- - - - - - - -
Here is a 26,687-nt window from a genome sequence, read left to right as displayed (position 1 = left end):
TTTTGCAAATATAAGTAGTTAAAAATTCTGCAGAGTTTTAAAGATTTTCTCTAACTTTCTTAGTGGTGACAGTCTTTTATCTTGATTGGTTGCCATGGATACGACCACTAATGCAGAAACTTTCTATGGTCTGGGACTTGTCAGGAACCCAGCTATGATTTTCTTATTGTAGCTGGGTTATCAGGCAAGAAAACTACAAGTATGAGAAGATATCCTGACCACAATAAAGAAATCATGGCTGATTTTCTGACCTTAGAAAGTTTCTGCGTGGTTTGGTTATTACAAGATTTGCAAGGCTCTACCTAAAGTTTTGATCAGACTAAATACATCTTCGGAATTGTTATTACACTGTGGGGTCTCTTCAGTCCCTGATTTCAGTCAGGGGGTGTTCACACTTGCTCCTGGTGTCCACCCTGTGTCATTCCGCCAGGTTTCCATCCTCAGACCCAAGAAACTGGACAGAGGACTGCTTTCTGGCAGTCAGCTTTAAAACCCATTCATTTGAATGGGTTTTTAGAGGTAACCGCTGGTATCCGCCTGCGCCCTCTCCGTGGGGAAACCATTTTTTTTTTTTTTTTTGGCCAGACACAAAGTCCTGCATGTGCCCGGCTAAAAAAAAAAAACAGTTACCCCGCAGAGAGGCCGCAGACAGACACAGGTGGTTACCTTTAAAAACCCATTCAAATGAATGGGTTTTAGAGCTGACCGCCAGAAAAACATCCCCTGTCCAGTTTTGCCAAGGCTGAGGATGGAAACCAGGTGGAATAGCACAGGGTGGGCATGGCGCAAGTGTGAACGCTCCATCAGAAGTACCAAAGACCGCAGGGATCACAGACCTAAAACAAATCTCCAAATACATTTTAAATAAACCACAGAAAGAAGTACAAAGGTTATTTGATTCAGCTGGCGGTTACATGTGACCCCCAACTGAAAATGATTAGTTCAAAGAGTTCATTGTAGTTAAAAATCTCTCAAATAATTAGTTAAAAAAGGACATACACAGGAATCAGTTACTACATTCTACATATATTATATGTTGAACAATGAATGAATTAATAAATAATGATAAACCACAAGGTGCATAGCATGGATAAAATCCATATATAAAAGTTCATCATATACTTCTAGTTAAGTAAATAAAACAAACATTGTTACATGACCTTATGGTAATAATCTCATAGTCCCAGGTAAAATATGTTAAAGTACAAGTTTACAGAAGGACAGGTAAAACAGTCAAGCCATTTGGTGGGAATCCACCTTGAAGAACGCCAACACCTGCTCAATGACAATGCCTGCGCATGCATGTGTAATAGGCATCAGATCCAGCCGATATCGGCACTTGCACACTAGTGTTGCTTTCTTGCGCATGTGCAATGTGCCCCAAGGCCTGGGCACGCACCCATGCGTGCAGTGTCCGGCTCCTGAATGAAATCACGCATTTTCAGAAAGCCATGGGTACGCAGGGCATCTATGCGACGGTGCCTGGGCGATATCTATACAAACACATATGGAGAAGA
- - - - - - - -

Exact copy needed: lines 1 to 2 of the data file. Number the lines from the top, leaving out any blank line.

Here is a 26,687-nt window from a genome sequence, read left to right as displayed (position 1 = left end):
TTTTGCAAATATAAGTAGTTAAAAATTCTGCAGAGTTTTAAAGATTTTCTCTAACTTTCTTAGTGGTGACAGTCTTTTATCTTGATTGGTTGCCATGGATACGACCACTAATGCAGAAACTTTCTATGGTCTGGGACTTGTCAGGAACCCAGCTATGATTTTCTTATTGTAGCTGGGTTATCAGGCAAGAAAACTACAAGTATGAGAAGATATCCTGACCACAATAAAGAAATCATGGCTGATTTTCTGACCTTAGAAAGTTTCTGCGTGGTTTGGTTATTACAAGATTTGCAAGGCTCTACCTAAAGTTTTGATCAGACTAAATACATCTTCGGAATTGTTATTACACTGTGGGGTCTCTTCAGTCCCTGATTTCAGTCAGGGGGTGTTCACACTTGCTCCTGGTGTCCACCCTGTGTCATTCCGCCAGGTTTCCATCCTCAGACCCAAGAAACTGGACAGAGGACTGCTTTCTGGCAGTCAGCTTTAAAACCCATTCATTTGAATGGGTTTTTAGAGGTAACCGCTGGTATCCGCCTGCGCCCTCTCCGTGGGGAAACCATTTTTTTTTTTTTTTTTGGCCAGACACAAAGTCCTGCATGTGCCCGGCTAAAAAAAAAAAACAGTTACCCCGCAGAGAGGCCGCAGACAGACACAGGTGGTTACCTTTAAAAACCCATTCAAATGAATGGGTTTTAGAGCTGACCGCCAGAAAAACATCCCCTGTCCAGTTTTGCCAAGGCTGAGGATGGAAACCAGGTGGAATAGCACAGGGTGGGCATGGCGCAAGTGTGAACGCTCCATCAGAAGTACCAAAGACCGCAGGGATCACAGACCTAAAACAAATCTCCAAATACATTTTAAATAAACCACAGAAAGAAGTACAAAGGTTATTTGATTCAGCTGGCGGTTACATGTGACCCCCAACTGAAAATGATTAGTTCAAAGAGTTCATTGTAGTTAAAAATCTCTCAAATAATTAGTTAAAAAAGGACATACACAGGAATCAGTTACTACATTCTACATATATTATATGTTGAACAATGAATGAATTAATAAATAATGATAAACCACAAGGTGCATAGCATGGATAAAATCCATATATAAAAGTTCATCATATACTTCTAGTTAAGTAAATAAAACAAACATTGTTACATGACCTTATGGTAATAATCTCATAGTCCCAGGTAAAATATGTTAAAGTACAAGTTTACAGAAGGACAGGTAAAACAGTCAAGCCATTTGGTGGGAATCCACCTTGAAGAACGCCAACACCTGCTCAATGACAATGCCTGCGCATGCATGTGTAATAGGCATCAGATCCAGCCGATATCGGCACTTGCACACTAGTGTTGCTTTCTTGCGCATGTGCAATGTGCCCCAAGGCCTGGGCACGCACCCATGCGTGCAGTGTCCGGCTCCTGAATGAAATCACGCATTTTCAGAAAGCCATGGGTACGCAGGGCATCTATGCGACGGTGCCTGGGCGATATCTATACAAACACATATGGAGAAGA